Squabbling over the Little Things
Property division during divorce can often be riddled with conflict. When you’re in the heat of emotion, you may want to fight over everything you own. In your mind, your soon-to-be ex-spouse doesn’t deserve anything. In many instances, this is just a continuation of why you’re getting divorced. If you could’ve resolved your differences, perhaps divorce wouldn’t be on the table.
From this perspective, it’s not surprising that resolving issues during divorce can be challenging. But you don’t have to face divorce alone. An attorney or mediator can help you negotiate a settlement and avoid the high expense of litigation.
Keeping a level head and working with your lawyer to resolve conflicts over property can literally save you thousands of dollars. The value of the furniture you’re fighting over probably pales compared with the legal fees to fight it out in court.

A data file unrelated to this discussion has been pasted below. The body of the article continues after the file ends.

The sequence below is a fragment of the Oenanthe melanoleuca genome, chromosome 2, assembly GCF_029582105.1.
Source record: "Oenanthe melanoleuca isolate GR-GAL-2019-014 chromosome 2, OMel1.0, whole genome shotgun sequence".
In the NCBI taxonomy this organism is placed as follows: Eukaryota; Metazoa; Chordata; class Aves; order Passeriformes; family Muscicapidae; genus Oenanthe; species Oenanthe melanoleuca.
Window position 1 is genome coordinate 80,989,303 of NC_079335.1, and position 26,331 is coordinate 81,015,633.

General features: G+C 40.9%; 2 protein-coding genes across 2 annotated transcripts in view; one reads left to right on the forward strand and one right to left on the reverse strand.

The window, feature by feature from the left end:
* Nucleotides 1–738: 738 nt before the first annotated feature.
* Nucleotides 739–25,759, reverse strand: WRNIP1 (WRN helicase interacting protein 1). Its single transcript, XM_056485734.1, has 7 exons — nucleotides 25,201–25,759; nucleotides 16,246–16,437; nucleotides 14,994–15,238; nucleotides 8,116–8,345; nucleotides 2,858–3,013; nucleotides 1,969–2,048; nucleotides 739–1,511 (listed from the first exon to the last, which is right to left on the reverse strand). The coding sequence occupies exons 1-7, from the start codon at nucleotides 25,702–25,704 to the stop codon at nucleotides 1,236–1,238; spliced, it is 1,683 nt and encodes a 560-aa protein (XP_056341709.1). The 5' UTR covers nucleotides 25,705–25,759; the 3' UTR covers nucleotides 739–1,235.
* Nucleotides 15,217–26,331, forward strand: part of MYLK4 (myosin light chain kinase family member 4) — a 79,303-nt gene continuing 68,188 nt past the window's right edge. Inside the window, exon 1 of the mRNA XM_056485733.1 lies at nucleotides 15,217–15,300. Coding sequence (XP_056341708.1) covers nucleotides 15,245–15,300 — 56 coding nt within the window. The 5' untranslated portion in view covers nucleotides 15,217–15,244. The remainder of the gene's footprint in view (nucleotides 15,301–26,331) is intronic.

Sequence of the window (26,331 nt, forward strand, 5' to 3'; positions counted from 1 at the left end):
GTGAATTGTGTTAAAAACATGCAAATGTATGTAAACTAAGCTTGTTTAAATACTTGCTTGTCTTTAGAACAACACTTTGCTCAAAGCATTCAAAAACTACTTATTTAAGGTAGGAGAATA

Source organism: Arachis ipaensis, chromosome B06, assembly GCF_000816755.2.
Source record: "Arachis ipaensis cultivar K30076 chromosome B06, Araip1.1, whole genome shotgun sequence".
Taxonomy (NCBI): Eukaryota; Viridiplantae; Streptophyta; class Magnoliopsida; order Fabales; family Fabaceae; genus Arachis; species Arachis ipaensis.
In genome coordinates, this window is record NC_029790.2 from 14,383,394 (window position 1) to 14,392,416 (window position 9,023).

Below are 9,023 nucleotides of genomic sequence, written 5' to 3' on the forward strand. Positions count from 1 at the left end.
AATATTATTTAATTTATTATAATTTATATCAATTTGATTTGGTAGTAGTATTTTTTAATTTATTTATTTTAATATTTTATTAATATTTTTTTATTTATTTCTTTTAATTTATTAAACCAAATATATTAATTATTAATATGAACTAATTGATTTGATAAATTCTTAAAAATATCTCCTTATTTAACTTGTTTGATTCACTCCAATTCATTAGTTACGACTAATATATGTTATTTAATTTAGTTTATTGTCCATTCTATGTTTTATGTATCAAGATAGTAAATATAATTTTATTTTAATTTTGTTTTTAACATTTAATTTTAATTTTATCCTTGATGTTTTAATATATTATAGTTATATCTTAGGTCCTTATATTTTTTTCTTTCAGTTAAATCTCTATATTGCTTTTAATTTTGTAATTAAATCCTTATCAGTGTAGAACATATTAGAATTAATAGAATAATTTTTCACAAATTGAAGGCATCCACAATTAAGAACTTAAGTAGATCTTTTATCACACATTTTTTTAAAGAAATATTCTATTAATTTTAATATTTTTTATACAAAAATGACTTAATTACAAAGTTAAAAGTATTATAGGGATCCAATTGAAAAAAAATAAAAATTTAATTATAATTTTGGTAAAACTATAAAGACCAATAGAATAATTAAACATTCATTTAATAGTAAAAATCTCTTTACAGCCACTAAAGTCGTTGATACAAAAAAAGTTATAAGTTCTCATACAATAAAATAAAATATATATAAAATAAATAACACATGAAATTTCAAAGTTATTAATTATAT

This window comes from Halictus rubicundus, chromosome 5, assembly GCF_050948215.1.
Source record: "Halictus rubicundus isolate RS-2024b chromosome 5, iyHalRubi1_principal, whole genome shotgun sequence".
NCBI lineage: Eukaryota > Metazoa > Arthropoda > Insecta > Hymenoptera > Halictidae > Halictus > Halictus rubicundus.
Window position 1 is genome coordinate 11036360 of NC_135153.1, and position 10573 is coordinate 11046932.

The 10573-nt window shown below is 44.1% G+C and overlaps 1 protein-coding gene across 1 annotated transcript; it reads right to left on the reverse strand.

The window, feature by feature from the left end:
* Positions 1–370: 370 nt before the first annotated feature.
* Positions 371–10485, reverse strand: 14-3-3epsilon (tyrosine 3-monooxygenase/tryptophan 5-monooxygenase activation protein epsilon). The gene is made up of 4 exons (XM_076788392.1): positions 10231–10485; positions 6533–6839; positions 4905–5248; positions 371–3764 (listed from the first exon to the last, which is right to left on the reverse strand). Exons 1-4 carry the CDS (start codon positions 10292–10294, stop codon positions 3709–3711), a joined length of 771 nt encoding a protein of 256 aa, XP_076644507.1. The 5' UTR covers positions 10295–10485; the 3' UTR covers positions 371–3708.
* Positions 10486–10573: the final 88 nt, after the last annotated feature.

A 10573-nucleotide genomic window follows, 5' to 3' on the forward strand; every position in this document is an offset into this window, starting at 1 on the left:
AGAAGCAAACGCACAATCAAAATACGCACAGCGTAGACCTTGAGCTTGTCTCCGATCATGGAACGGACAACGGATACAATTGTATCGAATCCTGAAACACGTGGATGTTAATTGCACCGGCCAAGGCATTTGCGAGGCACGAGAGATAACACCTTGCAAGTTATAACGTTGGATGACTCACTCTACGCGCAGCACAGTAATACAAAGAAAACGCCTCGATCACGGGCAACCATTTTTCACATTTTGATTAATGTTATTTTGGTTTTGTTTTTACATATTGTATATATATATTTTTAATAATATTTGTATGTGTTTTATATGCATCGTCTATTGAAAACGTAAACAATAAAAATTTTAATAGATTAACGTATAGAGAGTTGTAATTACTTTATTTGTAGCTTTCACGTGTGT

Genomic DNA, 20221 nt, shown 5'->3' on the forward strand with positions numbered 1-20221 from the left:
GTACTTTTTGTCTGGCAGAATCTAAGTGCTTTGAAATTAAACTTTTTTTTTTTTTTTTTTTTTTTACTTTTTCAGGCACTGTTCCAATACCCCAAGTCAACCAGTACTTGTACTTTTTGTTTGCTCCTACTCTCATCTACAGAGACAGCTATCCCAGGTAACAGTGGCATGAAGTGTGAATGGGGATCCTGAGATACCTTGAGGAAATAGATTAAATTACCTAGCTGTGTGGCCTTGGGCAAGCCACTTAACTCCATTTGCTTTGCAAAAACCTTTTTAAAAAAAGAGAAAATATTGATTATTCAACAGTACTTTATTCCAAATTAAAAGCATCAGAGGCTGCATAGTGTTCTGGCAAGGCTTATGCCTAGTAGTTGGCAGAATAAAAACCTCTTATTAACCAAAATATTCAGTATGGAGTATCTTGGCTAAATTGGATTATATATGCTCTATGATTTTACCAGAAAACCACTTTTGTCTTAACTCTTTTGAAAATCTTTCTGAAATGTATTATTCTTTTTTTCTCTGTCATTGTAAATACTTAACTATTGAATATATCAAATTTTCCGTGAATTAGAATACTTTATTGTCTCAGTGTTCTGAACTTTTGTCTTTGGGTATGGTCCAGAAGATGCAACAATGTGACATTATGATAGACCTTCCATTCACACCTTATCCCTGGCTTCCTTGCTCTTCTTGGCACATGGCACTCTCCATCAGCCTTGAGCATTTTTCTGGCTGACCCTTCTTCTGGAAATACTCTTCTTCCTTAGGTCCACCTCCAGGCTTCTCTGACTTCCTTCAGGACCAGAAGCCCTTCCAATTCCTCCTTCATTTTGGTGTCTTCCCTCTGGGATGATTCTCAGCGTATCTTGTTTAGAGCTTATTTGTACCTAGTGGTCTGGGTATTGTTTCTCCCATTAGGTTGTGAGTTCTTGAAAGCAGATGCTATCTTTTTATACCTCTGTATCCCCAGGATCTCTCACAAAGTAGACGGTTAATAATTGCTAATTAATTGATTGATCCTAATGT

Emotional Attachments to Possessions
Some personal possessions may have sentimental value to you or your spouse. A wedding gift from a close friend, an art piece hanging on the wall or a Christmas gift given to both of you by your parents can be part of a cherished memory. You may feel it’s your right to keep that object.
Here’s something to keep in mind. As stated an About Relationships article, when you leave property division up to a judge, the judge doesn’t consider your sentimental attachment and then convert it into monetary value. You’re much better off arriving at your own agreement or working something out through your attorneys or a mediator than leaving it up to the court.
Take a Practical View
As difficult as it may seem to set emotions aside, taking a practical view of your property often helps couples avoid property division battles. Discuss what the projected litigation expenses would be with your attorney. Consider the sacrifices necessary to pay for litigation expenses and how this would affect your lifestyle. Then ask yourself, “Is the litigation worth it?”
C.E. Norman & Associates assists clients with family law, divorce, probate and estate planning concerns.